I’ve long been a proponent of giving Harrison Barnes more run at the power forward slot. Golden State badly needs the spacing, since nobody on the team is especially adept at getting to the hoop. So, I was delighted to see Barnes-at-the-4 take off in the Denver series.
After spending almost no time at power forward, Barnes found himself playing the 4 in what was Golden State’s most used lineup against Denver. The results were incredible. Young Harrison responded to the extra space by hitting 40% of his threes and upping his attempts to 5.3 per game. He also did this to Anthony Randolph:
I was curious as to Barnes’ feelings on his breakout series and the new basketball paradigm that served as his launching pad. So I asked the (heavily stitched) rookie about it.
ESS: “You had a break-out series against Denver when you were playing the 4 in the small line-up, four three-point shooters. Do you feel like there’s more space with that lineup?”
Barnes: “First I’m honored you called me a three-point shooter. (Laughs.) Never been called that before. It was fun to kind of play that style. We’d never really done that before this season. Really, I’d never really played that at Carolina. I’ve always been so accustomed to having two bigs, especially fixtures on the block. So just to be able to play that spread out basketball, kind of drive and kick… it was fun to have four people who could handle the ball, just get out on the break, we all had different mis-matches. It was exciting.”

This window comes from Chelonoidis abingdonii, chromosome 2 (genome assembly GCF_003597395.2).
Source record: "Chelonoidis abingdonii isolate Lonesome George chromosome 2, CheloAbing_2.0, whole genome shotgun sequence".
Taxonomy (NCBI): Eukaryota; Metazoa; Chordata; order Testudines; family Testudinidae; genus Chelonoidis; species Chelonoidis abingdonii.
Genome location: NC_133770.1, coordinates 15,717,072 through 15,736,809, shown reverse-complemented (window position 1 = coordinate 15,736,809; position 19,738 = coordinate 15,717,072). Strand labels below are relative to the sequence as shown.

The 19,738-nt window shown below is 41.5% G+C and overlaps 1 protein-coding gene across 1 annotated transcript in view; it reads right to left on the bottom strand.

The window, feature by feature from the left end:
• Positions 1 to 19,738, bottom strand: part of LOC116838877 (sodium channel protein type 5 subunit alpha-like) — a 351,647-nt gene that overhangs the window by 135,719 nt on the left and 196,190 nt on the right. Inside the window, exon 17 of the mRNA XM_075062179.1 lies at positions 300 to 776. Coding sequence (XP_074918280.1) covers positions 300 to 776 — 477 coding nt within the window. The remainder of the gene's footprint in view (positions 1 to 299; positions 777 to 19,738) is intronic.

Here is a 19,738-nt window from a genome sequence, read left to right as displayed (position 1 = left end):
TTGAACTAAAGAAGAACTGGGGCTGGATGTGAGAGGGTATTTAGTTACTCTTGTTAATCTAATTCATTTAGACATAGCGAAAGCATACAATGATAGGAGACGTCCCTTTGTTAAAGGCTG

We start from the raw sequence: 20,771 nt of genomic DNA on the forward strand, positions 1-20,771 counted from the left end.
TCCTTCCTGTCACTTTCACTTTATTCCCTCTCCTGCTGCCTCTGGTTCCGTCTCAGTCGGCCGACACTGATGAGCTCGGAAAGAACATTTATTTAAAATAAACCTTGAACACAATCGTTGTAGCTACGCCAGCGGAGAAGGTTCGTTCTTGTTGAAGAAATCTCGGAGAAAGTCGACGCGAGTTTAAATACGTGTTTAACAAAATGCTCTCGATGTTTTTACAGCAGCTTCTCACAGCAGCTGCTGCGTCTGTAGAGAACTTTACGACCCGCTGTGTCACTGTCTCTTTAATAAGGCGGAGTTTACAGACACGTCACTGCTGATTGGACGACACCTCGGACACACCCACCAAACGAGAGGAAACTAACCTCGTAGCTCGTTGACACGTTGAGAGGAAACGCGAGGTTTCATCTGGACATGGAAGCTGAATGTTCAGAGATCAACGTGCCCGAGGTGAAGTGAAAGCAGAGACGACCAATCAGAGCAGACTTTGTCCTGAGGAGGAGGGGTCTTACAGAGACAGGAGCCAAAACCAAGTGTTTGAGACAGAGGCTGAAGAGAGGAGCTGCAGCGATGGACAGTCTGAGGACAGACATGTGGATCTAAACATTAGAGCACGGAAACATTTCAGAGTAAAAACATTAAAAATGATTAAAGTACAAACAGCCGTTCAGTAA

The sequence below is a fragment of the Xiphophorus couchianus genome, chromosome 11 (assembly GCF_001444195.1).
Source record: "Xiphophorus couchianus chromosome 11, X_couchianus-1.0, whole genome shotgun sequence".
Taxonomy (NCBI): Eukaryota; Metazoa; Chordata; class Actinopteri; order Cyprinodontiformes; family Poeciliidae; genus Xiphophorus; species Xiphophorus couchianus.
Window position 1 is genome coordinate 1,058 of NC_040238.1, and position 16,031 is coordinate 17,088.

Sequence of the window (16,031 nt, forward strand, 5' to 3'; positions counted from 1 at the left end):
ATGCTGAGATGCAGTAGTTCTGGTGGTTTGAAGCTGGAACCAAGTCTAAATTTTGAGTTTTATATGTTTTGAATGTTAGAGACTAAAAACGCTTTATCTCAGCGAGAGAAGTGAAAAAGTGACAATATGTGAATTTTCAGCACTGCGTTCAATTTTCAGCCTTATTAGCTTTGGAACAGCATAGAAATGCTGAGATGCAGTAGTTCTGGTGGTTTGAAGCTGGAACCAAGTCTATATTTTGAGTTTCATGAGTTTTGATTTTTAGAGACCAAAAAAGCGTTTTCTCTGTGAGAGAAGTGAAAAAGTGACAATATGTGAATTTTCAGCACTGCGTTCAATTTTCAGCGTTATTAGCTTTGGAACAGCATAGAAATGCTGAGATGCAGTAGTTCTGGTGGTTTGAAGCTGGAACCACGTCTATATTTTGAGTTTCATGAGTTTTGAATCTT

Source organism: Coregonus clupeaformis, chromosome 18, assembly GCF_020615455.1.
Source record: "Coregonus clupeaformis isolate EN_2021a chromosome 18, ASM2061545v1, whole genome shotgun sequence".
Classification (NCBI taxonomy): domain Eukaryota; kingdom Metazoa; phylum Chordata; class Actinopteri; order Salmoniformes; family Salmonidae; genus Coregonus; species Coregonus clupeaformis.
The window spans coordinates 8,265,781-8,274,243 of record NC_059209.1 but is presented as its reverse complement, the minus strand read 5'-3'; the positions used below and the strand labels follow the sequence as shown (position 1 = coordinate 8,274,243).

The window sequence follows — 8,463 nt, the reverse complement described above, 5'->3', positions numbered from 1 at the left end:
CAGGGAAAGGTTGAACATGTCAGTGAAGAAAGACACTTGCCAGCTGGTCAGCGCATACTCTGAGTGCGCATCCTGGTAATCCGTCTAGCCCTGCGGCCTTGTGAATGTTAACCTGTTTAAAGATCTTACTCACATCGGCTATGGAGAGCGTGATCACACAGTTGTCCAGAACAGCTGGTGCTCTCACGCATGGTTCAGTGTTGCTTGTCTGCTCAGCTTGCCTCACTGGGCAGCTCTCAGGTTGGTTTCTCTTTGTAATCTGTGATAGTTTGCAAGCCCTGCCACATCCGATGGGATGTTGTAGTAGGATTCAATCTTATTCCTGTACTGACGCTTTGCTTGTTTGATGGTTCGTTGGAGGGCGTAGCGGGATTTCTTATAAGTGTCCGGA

Tim Kawakami: “Can you play the 4 spot for extended periods in the future?”
Barnes: “I’d definitely have to bulk up. I don’t think I could check guys like Zach Randolph, Serge Ibaka. That might be a little different. But for that playoff series, it worked. It was fun to play in David’s spot for a little while. I enjoyed that… But next year it’ll be different. We’ll have a lot of guys who are healthy. I think a lot of people are kind of forgetting the fact that we’ll have David and Brandon, so it’ll give us more depth. I think we have to kind of re-invent ourselves once again next year with healthier bodies.”
Notice how Harrison Barnes, not the most effusive of players, uses the word “fun” three times. The four-out strategy can be fun because it foments ball movement and rhythm shooting. More importantly, surrounding Bogut with shooters can pay some practical dividends. The Warriors took some of what were two-point attempts and converted those to three-pointers, drowning the Nuggets in the process. While I can’t blame GSW for abandoning this strategy against the bigger San Antonio Spurs, I would blame them for avoiding Barnes-at-the-4 in 2014. Harrison isn’t just a small forward. He’s a tweener, which is actually a great development for Golden State.